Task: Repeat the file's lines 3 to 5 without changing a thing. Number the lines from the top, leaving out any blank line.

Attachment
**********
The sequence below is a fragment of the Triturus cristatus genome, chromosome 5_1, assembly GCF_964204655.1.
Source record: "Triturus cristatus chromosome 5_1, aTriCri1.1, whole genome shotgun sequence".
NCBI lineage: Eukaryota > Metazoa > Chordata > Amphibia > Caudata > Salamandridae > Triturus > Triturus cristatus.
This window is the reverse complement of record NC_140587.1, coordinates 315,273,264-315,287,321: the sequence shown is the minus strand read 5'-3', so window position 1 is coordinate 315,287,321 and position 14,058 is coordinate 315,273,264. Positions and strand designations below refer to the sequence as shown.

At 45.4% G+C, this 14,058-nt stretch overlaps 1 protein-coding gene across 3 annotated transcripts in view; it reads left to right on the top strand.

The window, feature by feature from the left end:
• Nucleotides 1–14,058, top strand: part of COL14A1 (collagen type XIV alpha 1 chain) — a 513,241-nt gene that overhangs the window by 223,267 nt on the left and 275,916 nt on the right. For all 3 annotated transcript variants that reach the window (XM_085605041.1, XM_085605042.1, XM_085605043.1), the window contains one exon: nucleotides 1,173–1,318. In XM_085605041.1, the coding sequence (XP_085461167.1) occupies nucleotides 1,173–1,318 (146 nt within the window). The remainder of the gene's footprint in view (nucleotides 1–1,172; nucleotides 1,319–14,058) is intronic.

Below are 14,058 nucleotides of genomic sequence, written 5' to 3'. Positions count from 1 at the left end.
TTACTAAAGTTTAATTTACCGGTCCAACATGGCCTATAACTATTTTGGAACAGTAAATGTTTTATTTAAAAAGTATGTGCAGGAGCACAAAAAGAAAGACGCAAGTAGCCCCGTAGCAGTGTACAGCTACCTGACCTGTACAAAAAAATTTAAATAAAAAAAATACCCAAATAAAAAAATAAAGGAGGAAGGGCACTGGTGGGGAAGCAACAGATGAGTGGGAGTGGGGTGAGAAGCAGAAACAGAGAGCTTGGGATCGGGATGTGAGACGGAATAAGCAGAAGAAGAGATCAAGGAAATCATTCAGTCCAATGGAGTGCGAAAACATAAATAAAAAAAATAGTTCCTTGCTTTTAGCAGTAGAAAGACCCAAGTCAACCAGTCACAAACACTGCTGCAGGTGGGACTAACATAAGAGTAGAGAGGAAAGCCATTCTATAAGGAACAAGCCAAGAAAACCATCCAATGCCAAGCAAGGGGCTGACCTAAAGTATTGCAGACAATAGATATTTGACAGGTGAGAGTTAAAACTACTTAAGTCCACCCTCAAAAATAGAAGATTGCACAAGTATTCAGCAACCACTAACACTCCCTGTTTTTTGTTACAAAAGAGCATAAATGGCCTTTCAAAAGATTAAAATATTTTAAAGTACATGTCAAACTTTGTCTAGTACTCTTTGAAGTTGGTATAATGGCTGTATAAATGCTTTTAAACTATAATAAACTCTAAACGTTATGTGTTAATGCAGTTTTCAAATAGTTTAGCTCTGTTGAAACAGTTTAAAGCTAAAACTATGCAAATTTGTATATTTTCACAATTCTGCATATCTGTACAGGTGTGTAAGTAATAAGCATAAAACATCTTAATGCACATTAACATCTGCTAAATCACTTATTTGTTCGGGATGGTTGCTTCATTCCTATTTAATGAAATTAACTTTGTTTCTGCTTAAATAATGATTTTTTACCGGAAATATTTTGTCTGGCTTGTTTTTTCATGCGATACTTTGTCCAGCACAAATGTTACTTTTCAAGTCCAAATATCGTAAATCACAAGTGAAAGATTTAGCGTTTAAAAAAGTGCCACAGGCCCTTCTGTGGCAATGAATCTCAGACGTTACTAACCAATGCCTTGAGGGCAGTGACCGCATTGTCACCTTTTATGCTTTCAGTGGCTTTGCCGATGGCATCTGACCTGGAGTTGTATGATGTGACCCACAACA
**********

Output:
NCBI lineage: Eukaryota > Metazoa > Chordata > Amphibia > Caudata > Salamandridae > Triturus > Triturus cristatus.
This window is the reverse complement of record NC_140587.1, coordinates 315,273,264-315,287,321: the sequence shown is the minus strand read 5'-3', so window position 1 is coordinate 315,287,321 and position 14,058 is coordinate 315,273,264. Positions and strand designations below refer to the sequence as shown.

At 45.4% G+C, this 14,058-nt stretch overlaps 1 protein-coding gene across 3 annotated transcripts in view; it reads left to right on the top strand.